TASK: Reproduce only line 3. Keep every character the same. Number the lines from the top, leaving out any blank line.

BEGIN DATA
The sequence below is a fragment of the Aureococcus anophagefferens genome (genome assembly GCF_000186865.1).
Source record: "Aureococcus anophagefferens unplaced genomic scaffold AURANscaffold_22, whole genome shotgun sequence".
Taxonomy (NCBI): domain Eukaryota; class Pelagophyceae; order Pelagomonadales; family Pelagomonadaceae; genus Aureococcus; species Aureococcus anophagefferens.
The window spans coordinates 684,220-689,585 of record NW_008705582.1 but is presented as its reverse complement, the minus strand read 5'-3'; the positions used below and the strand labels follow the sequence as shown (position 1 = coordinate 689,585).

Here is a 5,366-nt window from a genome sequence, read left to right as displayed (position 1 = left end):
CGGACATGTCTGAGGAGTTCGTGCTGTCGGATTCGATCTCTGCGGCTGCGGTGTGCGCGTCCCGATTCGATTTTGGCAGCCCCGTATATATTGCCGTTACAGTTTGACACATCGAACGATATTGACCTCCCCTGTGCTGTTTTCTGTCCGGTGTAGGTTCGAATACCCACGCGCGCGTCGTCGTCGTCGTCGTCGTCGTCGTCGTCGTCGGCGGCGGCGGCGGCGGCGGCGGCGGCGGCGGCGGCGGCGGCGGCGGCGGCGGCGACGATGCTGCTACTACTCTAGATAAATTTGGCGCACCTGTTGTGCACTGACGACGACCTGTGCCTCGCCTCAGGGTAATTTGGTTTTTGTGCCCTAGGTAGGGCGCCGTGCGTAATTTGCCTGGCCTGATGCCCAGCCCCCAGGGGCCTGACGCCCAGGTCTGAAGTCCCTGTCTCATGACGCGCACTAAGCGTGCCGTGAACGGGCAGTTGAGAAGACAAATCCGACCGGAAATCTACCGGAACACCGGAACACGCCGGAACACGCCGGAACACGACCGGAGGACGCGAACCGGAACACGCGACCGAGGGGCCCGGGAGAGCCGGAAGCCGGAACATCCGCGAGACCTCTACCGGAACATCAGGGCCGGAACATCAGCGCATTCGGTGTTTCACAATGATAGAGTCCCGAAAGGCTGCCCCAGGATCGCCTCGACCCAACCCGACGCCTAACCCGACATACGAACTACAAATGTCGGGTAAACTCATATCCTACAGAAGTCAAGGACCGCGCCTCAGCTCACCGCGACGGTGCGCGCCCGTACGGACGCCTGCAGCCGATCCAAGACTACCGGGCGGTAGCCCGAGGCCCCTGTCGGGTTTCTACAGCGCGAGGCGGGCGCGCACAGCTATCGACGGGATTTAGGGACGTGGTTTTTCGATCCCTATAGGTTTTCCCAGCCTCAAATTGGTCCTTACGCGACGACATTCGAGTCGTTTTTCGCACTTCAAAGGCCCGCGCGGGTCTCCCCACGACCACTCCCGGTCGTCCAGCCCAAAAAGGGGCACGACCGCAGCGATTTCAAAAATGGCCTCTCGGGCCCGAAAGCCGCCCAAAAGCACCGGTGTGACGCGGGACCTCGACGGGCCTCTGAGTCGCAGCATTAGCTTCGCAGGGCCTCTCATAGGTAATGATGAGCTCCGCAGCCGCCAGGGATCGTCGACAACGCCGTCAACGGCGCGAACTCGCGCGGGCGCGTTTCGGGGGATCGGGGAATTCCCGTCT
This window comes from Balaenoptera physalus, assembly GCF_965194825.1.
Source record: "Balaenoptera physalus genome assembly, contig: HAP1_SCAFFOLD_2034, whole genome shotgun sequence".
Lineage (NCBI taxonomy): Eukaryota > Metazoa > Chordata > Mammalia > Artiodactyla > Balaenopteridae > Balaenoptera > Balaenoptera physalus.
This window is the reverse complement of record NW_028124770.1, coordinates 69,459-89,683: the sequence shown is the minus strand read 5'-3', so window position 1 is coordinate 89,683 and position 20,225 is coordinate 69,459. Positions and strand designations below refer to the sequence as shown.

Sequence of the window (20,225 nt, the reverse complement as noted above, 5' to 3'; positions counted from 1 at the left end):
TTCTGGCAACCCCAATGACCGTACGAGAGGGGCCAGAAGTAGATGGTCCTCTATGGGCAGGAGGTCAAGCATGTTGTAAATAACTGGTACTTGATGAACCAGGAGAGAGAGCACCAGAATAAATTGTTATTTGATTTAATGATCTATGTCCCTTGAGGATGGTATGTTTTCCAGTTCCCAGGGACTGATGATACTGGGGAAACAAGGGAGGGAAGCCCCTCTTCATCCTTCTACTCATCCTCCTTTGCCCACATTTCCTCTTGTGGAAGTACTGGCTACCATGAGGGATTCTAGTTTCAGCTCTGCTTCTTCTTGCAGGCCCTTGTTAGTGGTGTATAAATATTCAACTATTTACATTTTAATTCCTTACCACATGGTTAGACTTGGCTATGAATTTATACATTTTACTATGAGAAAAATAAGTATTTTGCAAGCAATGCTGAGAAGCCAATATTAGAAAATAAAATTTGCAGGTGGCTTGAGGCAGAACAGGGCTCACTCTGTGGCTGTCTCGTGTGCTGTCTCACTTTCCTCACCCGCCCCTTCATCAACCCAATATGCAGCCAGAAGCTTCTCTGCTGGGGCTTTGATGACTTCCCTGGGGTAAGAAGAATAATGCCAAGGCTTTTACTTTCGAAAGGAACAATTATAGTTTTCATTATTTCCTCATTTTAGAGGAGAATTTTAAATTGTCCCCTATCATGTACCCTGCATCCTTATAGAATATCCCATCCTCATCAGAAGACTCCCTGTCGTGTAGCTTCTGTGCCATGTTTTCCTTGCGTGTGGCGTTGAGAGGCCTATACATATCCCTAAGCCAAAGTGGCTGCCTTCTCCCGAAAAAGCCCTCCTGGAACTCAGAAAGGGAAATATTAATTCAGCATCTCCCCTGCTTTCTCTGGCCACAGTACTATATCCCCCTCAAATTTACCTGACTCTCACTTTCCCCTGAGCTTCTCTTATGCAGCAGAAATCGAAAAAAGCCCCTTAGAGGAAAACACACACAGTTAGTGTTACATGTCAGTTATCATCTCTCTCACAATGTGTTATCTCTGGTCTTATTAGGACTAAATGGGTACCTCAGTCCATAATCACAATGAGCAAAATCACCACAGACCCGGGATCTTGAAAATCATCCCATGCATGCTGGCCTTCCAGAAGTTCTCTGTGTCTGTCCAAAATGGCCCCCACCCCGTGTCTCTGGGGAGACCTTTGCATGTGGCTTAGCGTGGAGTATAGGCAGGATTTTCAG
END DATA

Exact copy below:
Taxonomy (NCBI): domain Eukaryota; class Pelagophyceae; order Pelagomonadales; family Pelagomonadaceae; genus Aureococcus; species Aureococcus anophagefferens.